Park Chan-wook’s The Handmaiden Is the Year’s Most Twisted Romance

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The Handmaiden. Photo: Moho Film

The Korean provocateur Park Chan-wook would be the last director I’d have figured would make a lush, romantic, crowd-pleasing melodrama like The Handmaiden, which he adapted from Fingersmith (2002), by the Welsh novelist Sarah Waters. Park is the auteur behind some critically lauded and exceedingly cruel quasi-horror films, among them Sympathy for Mr. VengeanceOldboyLady Vengeance, and the English-language Stoker. I was one of the lauders and feel ambivalent about that now. Over time, the director’s nihilism has begun to seem reflexive, his shocks coming for shock’s sake. Thirst and Stoker played like the work of an aging punk gouging himself onstage in an effort to look young, a kind of anti-plastic surgery. But the formal constraints of The Handmaiden do wonders for him. The surface is classical, while Park’s perversity bubbles up from beneath.

Park has shifted the story’s setting from Victorian England to Korea in the 1930s, a time when the country was under Japanese occupation. That’s crucial, because the main characters — all Korean — are either pretending to be Japanese or, out of a wish to rise in society, embracing Japanese culture. Different-colored subtitles help us non-Asian-language speakers follow as the dialogue switches between Japanese and Korean: different languages, different personas, different ways of styling oneself.

The title character, Sookee (Kim Tae-ri), is a fraud. She has been enlisted by Count Fujiwara (Ha Jung-woo), who is neither a count nor, as his name would suggest, Japanese. He’s a Korean con artist with a scheme to marry the niece of a rich Korean book dealer, commit the girl to an asylum, then take off with her sizable inheritance. Sookee is meant to serve the lady, Hideko (Kim Min-hee), and push her into the arms of the devilishly handsome bogus count.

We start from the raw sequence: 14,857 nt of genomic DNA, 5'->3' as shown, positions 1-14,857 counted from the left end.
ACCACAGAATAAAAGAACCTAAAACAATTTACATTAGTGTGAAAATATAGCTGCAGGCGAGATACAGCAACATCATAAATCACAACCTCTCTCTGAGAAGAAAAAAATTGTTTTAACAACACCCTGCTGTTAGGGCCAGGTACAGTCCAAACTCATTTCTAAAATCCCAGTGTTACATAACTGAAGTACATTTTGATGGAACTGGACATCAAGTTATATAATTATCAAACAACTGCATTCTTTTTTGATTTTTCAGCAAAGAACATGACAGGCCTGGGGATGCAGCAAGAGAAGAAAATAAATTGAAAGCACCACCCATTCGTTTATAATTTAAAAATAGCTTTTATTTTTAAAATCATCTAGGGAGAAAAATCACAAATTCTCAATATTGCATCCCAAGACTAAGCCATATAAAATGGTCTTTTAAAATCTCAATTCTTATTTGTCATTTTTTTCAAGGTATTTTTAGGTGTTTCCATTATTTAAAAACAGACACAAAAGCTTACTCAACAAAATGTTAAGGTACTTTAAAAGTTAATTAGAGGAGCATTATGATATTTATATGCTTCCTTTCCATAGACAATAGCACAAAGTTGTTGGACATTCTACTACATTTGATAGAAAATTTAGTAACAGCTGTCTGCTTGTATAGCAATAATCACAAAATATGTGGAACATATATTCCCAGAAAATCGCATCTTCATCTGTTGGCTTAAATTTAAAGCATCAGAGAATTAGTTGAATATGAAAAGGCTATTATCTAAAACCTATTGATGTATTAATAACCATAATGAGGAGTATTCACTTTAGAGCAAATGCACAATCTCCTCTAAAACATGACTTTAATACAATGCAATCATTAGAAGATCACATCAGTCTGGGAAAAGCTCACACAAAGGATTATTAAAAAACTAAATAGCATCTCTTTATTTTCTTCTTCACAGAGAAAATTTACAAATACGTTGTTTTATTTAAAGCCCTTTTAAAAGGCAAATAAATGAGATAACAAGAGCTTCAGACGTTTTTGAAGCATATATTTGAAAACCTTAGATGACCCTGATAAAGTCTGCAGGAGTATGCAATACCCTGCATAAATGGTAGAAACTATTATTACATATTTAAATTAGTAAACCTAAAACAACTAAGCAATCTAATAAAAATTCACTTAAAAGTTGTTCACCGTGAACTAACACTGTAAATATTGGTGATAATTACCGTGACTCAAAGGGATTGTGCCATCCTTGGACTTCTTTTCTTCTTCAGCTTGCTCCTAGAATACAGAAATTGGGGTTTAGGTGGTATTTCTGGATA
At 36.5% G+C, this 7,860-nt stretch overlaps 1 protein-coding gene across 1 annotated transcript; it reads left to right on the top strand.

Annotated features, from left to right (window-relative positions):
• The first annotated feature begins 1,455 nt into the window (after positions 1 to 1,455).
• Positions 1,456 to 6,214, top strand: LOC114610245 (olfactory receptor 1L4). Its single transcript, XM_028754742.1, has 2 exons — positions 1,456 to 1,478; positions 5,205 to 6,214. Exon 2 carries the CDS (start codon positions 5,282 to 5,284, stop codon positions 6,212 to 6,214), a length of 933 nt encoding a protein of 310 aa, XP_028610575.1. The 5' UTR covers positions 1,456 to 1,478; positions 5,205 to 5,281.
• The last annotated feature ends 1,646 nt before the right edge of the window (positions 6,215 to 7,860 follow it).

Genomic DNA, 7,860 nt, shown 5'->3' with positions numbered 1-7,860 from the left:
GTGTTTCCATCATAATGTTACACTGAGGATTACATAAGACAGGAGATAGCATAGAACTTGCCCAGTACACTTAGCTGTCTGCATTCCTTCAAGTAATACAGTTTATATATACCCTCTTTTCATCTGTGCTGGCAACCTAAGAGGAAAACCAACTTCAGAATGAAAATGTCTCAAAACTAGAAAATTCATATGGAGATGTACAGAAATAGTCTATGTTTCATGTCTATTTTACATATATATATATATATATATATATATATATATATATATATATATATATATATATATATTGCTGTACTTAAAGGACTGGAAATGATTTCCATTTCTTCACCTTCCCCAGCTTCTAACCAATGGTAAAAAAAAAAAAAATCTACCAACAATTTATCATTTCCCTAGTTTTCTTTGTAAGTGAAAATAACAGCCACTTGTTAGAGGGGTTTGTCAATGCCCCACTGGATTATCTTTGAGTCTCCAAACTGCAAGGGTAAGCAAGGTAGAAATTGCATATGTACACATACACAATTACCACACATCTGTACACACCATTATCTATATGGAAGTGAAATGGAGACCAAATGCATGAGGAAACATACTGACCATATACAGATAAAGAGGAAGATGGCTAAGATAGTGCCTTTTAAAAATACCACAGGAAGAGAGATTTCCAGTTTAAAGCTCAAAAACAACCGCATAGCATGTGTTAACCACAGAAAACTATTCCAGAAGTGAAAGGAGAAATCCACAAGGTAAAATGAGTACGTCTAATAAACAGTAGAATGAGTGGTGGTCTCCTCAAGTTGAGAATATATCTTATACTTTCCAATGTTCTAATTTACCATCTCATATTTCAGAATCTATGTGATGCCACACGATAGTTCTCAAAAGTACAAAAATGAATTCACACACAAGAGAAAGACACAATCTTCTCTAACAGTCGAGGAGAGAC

So far, so simple. But The Handmaiden is told in three chapters, each from a different point of view, and each of them fills in gaps we’ve missed in the previous go-round. I found the first chapter beautiful but slow, a bit of a narcotic. It’s when the twists began and then the twists on the twists that I started to get excited.

There’s little romantic chemistry between the fake count and Lady Hideko, and even less between him and the handmaiden, Sookee — they loathe each other. But, wow, are there sparks between the women. Hideko is very young and, as we come to realize, much abused by the uncle who raised her. He trained her harshly in Japanese manners and exposed her to the sadomasochistic pageants staged for guests. He’s a freak. Sookee becomes Hideko’s only confidante — a sister, then a lover. 

Their sex scenes are also twisty — figuratively and literally. Figuratively, because Sookee’s loyalties are obviously confused, literally because the women go at it like a couple of octopuses. Their natural passions seem to be breaking through the nasty stratagems and the rule of cruel men. 

Park still has his punkish spirit, only it’s channeled here with un-punkish discipline and style. The Handmaiden is a little like that demonic uncle’s house, a riot of Western and Japanese architecture that somehow gels. The shoji screens create what look like puppet stages within puppet stages on which the characters play their parts. The sweeping score by Jo Yeong-wook is indispensable to the mood. It turns the movie’s undercurrents into crashing waves of melody.

The violence is spare, practically nonexistent, but the emotional violence is always palpable, thanks in part to female leads who seem exquisitely sensitive to each other’s presence. I still don’t know how a gore-meister like Park Chan-wook could have made the year’s most irresistible romance. Maybe it’s that he hates oppression — chauvinist, colonialist, Sadean — so deeply that in hoisting his old boys on their own petards, he has discovered the wellsprings of love.